|Can you think of \a better place to catch up on the latest cat videos?|
After a relaxing day of interneting the day before, literally 12 hours straight (while enjoying the views of the lake), we were ready to do a bit more around Kibuye. We choose to spend three days there because of its relaxing location on Lake Kivu, but also because Erin had read the book, 'The Bone Woman'. It's a book written by a forensic anthropologist who worked on exhuming mass graves in Kibuye and Kigali to help prosecute perpetrators of the genocide.
Her first on-site experience was at a church just outside Kibuye's town center. It was a place where Rwandan Tutsis sought refuge but were found and slaughtered. 11,000 people were killed in and around the church in brutal ways. The church continues to hold congregation today, which we happened to witness as we visited on a Sunday.
We had asked the hotel receptionist for directions and it didn't sound too far, so we set off on foot up the hillside along the coast. It turned out we made a wrong turn and ended up on the other side of the lake, but after a nice healthy walk we arrived. The service was going strong and sounded beautiful and joyous, a perfect fit for the surroundings but a stark contrast against the atrocities we knew had been committed there.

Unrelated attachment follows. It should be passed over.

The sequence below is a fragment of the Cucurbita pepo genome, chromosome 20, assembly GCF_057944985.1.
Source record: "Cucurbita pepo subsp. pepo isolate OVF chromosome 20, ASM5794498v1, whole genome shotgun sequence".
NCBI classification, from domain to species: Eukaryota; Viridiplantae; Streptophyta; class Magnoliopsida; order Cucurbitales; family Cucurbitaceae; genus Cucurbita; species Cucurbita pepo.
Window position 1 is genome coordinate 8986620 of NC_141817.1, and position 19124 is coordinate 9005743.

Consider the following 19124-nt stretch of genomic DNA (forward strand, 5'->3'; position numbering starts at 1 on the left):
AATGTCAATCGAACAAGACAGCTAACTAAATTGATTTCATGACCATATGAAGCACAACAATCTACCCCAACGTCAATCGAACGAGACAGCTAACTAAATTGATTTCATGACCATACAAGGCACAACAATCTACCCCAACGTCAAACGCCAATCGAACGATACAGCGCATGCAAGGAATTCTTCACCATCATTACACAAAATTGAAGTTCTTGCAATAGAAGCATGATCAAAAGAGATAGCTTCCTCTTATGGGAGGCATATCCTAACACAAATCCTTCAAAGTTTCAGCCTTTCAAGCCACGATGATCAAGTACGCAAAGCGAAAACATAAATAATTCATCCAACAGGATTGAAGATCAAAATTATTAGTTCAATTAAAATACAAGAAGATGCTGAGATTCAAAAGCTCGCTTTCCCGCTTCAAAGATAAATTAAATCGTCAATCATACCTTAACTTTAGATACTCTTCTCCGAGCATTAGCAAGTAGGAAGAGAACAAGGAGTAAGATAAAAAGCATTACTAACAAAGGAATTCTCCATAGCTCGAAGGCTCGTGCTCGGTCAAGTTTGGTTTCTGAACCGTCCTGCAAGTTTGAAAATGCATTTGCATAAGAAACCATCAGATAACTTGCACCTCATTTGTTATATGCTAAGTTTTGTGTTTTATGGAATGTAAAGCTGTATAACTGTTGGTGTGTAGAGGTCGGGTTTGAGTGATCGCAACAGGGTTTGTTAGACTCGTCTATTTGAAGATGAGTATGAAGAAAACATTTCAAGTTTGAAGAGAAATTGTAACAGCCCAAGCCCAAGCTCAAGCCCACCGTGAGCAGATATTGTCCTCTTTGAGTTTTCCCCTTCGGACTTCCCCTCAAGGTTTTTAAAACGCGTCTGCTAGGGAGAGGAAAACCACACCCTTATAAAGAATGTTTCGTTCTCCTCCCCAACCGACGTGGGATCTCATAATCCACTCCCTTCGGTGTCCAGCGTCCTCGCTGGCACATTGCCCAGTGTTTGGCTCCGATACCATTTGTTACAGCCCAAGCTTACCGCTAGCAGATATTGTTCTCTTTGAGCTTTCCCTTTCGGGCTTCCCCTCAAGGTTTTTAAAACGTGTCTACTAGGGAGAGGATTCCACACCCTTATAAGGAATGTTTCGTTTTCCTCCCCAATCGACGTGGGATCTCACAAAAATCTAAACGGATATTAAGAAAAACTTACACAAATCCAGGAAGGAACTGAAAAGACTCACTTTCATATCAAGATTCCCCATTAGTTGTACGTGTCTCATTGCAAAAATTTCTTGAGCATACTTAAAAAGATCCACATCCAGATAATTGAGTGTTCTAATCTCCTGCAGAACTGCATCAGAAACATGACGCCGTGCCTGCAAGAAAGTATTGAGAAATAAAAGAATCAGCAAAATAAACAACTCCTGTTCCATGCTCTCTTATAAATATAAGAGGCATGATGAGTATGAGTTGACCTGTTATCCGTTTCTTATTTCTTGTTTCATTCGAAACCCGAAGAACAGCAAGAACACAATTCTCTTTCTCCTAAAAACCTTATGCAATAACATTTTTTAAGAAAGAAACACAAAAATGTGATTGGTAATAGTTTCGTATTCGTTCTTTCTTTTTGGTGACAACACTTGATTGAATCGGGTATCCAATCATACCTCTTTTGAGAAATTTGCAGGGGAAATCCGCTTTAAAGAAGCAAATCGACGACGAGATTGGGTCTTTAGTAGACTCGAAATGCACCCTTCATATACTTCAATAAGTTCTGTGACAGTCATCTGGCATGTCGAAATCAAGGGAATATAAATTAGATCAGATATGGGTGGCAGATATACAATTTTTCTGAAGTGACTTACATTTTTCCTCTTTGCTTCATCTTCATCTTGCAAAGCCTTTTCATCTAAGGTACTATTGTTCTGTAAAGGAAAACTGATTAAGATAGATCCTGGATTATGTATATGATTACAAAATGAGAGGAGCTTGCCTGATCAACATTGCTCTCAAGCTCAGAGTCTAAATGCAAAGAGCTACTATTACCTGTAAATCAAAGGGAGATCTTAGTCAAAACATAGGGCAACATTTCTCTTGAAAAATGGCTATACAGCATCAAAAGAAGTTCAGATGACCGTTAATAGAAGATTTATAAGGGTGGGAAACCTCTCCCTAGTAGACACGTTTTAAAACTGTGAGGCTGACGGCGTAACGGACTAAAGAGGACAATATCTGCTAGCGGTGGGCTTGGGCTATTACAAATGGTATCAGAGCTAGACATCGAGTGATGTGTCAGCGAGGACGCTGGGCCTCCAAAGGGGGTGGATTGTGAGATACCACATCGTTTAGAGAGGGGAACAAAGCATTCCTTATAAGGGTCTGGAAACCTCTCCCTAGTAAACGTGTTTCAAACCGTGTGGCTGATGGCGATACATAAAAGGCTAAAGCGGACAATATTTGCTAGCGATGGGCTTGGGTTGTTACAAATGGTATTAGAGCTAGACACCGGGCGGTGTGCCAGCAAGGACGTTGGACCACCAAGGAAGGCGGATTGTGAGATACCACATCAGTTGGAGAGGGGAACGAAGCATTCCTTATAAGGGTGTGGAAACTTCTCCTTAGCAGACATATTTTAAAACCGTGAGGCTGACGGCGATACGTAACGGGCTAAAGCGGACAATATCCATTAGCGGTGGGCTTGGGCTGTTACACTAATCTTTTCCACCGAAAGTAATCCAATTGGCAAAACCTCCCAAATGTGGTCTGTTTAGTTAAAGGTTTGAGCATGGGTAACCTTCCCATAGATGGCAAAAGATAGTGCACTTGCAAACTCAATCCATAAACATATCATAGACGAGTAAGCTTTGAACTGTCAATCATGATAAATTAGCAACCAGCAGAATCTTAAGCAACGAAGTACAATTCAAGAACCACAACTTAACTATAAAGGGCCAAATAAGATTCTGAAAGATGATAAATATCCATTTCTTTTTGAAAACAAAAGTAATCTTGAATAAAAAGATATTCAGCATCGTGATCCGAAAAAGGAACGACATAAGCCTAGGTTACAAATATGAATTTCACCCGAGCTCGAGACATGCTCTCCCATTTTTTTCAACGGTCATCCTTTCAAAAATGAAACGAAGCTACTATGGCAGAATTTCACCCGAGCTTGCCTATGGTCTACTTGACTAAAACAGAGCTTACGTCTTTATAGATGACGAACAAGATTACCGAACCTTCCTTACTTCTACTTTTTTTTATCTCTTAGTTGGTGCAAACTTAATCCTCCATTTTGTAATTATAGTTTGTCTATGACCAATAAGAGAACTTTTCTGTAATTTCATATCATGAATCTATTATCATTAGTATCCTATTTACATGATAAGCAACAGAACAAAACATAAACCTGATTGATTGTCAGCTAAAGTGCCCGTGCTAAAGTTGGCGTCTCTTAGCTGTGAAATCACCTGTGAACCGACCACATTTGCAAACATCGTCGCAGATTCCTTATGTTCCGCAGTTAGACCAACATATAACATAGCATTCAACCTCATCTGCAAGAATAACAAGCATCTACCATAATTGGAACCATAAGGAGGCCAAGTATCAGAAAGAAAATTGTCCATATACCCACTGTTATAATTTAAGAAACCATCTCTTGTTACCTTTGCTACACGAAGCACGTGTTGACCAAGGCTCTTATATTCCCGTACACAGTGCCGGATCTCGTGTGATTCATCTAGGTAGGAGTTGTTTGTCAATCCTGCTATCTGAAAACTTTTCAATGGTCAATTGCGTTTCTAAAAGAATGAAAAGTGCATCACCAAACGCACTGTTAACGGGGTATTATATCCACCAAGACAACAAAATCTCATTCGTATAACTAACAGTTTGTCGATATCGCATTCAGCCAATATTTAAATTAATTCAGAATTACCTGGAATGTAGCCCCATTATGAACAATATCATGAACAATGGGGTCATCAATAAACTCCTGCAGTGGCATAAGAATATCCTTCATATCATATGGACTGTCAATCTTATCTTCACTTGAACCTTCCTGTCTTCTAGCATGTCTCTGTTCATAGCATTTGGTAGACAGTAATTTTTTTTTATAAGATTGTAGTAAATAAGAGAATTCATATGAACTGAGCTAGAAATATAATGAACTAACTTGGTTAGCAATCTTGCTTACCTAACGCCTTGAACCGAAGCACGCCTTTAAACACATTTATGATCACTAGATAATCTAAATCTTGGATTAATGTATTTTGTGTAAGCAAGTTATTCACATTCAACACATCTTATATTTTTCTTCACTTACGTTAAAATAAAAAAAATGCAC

Not wanting to intrude, we found lunch at the cute hotel down the road, Home of St Jean, then returned after our goat and fish skewers to take it all in. Now vacant, it seemed haunting. A little memorial out front read 'Never Again' but it was hard not to picture the devastation that had occurred. After a difficult few moments of reflection of all the stories we know of from this site, we walked back out on the peninsula. We were glad to bargain for a short water taxi ride to take us the last half of the way.
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